Today's Crikey has an article by Richard Farmer asking if Afghanistan is still worth fighting for.
In it he recounts a recent story of a man who was to be sentenced to death for converting to Christianity - because they still practice sharia law. The item concluded by mentioning John Howard's speech in parliament last week.
As justification for increasing the Australian troop commitment Mr Howard declared that “our efforts, and those of our coalition partners, are bearing fruit. Afghans have embraced democracy and open, democratic institutions are developing. Afghanistan now has a democratic constitution and a democratically elected president and parliament.”
It is probably about time that John Howard and others figured out that democracy means more than just having elections. The US enshrined the concept of the separation of the state from any specific religion, built on the experience of their early citizens. In fact, amongst European countries those that most rapidly adopted a separation of the church from the State were those that developed economically most rapidly. Alfred Cobban's three volume Pelican history of modern France makes a very strong case for how the influence of the church held back French economoc and political development.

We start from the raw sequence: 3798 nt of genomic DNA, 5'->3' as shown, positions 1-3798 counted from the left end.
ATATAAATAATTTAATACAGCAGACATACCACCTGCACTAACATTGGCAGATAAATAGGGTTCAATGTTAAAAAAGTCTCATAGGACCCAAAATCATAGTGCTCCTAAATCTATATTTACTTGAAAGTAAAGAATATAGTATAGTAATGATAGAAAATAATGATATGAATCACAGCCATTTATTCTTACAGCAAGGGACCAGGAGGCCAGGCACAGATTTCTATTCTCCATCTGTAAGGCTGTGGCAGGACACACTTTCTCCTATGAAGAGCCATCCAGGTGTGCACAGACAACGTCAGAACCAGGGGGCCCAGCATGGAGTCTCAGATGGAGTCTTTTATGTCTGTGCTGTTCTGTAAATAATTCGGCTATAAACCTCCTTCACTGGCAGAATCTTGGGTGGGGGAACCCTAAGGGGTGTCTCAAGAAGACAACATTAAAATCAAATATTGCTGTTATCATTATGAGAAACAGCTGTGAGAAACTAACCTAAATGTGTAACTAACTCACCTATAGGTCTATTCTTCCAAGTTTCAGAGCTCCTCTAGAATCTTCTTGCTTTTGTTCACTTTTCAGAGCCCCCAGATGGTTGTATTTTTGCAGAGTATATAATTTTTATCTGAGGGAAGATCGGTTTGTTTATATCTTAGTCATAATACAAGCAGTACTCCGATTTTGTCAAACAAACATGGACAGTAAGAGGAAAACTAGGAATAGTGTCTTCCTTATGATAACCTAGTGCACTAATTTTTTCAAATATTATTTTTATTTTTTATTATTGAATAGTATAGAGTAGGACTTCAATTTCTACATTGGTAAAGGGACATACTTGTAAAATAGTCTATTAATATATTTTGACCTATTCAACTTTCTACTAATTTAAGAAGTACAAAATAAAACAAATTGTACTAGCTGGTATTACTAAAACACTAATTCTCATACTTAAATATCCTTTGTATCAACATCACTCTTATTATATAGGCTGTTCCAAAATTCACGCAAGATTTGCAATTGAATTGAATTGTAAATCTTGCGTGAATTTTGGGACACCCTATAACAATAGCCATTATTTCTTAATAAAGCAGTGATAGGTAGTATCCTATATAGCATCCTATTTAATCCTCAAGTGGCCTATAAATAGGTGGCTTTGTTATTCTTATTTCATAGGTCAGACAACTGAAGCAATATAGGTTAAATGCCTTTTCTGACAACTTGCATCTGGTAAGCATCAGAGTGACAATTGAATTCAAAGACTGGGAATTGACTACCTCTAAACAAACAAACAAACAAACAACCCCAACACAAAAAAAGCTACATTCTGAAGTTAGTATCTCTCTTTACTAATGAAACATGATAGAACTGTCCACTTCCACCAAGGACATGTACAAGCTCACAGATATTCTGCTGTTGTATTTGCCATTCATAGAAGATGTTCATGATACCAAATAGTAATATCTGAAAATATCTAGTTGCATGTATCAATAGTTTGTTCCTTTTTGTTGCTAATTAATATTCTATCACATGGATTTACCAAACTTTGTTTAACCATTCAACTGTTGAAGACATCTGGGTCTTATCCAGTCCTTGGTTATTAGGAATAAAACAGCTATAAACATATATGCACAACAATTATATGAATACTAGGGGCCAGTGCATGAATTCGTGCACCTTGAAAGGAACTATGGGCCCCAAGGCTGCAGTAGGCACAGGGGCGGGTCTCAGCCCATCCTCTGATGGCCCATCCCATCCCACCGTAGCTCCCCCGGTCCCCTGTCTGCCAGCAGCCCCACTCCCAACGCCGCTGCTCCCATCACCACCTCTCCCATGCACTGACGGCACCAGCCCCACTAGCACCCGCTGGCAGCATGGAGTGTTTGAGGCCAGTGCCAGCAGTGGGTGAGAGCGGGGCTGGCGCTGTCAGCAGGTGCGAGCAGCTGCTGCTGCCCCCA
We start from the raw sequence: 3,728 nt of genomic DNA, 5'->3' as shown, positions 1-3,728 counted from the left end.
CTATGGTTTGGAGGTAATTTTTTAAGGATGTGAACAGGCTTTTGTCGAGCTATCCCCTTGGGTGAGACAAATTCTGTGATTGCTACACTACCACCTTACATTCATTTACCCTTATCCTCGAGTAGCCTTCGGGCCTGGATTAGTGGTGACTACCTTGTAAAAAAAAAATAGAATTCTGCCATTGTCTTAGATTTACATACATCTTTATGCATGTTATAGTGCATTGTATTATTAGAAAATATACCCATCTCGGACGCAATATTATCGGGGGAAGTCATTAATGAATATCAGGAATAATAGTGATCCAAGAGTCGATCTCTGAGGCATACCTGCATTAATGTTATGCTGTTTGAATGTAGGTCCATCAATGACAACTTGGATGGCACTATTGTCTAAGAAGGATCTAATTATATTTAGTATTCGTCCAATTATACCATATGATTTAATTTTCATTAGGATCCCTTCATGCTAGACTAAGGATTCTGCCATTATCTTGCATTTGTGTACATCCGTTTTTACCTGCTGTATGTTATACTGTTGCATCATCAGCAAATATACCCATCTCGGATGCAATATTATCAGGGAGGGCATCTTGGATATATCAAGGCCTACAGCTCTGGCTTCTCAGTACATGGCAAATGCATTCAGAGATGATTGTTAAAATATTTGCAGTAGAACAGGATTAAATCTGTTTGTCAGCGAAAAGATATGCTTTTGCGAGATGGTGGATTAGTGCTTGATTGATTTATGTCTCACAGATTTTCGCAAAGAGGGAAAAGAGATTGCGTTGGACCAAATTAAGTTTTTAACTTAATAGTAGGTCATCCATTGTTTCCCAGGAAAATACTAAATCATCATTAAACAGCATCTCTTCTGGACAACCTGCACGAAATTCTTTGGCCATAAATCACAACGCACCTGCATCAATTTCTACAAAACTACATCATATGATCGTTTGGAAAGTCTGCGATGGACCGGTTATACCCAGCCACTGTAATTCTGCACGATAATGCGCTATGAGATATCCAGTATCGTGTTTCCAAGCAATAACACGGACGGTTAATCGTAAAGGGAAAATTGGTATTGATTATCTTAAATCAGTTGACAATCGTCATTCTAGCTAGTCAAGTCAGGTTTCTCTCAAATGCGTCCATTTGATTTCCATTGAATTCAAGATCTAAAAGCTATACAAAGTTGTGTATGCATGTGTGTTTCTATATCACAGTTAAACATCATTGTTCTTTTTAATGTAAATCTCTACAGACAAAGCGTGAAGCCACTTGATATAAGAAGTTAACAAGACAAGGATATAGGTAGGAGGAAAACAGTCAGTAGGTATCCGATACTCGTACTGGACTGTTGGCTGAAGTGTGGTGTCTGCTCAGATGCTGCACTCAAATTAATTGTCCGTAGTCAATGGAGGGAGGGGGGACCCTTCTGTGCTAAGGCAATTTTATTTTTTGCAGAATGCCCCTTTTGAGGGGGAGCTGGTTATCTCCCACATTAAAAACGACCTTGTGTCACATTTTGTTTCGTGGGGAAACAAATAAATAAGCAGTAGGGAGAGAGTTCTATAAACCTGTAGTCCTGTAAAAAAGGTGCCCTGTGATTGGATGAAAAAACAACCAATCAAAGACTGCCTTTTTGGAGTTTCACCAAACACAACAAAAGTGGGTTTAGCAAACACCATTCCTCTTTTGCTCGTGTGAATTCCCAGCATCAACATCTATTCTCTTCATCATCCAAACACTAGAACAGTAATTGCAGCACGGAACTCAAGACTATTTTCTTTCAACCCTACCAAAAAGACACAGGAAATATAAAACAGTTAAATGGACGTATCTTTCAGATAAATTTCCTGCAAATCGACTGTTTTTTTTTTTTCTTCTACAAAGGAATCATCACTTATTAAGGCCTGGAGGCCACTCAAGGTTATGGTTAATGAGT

At least the Australian Democrats have started to raise the debate about this in Australia. Is the response to global terrorism to support a state which has a state religion and to draw religious groups closere into the operation of our own state? Do we understand that the UK terrorists are the products of religious schools?
It is hard to believe there can be any lasting peace in large areas of the world until it is accepted that Government is a secular activity and that democracy includes religious tolerance.
At the same time we should recognise that recent attempts by Government to include religious groups in social policy is an attempt to recreate social capital. It is clear that we cannot run a society where to give someone a hand-up means the Government gives a hand-out.
But a greater exposition on that shall await another day.